An SSL certificate has a field called Subject. The Subject field contains the domain name that the certificate is valid for. Subject can only contain one domain name:
The field Subject can have more information, like the screenshot below, but still only one domain name:
An SSL certificate can also contain an optional field called Subject Alternative Names, or – as it is more often called – a SAN field. The SAN field contains one or multiple domain names that the certificate is valid for.
Note that in this example I only have one single SAN name. You can have many domain names in the SAN field of a certificate.
A common misconception around this is that a certificate with both Subject and SAN is valid for all domain names that are present in both of these fields. But if an SSL certificate has a SAN field, then SSL clients are in fact supposed to ignore the Subject field and look only in the SAN field for a domain name match.
This behavior is clearly specified in the RFC for HTTP Over TLS:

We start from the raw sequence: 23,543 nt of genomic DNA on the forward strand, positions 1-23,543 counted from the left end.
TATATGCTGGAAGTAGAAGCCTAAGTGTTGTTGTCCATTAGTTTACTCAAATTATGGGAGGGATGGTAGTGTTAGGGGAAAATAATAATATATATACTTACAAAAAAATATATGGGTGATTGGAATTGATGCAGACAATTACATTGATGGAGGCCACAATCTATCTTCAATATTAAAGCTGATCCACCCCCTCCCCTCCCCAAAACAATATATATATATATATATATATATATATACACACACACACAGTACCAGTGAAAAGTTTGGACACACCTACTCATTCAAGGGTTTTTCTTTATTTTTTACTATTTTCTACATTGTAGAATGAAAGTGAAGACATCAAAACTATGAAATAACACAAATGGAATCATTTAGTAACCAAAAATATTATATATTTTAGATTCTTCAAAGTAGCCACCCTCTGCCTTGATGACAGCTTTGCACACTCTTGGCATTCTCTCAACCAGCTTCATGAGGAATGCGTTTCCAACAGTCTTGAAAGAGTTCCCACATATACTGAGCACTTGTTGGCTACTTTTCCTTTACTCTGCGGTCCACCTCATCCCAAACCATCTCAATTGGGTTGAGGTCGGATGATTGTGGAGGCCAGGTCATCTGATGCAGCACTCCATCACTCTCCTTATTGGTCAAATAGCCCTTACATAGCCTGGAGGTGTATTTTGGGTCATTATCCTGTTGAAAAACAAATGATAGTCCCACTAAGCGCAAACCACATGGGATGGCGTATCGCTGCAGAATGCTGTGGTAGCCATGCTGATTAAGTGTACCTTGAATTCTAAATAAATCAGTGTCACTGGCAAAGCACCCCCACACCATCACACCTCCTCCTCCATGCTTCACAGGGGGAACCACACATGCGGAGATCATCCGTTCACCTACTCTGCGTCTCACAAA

“If a subjectAltName extension of type dNSName is present, that MUST be used as the identity. Otherwise, the (most specific) Common Name field in the Subject field of the certificate MUST be used.”
In other words: If SAN exists, use only that. If no SAN exists, use Subject.
To see this behavior in action, see my short video below [52 sec], in which I use the certificate from the screenshots above on two different websites: san.tomdemo.se and subject.tomdemo.se. Can you predict what will happen?
[the video has no audio]
Since the Subject field is not used when using SAN, it can be set to anything, it could in fact be empty.
Perhaps a new best practice would be to set the Subject to something that would avoid the risk of this confusion whenever a SAN is used, like this certificate: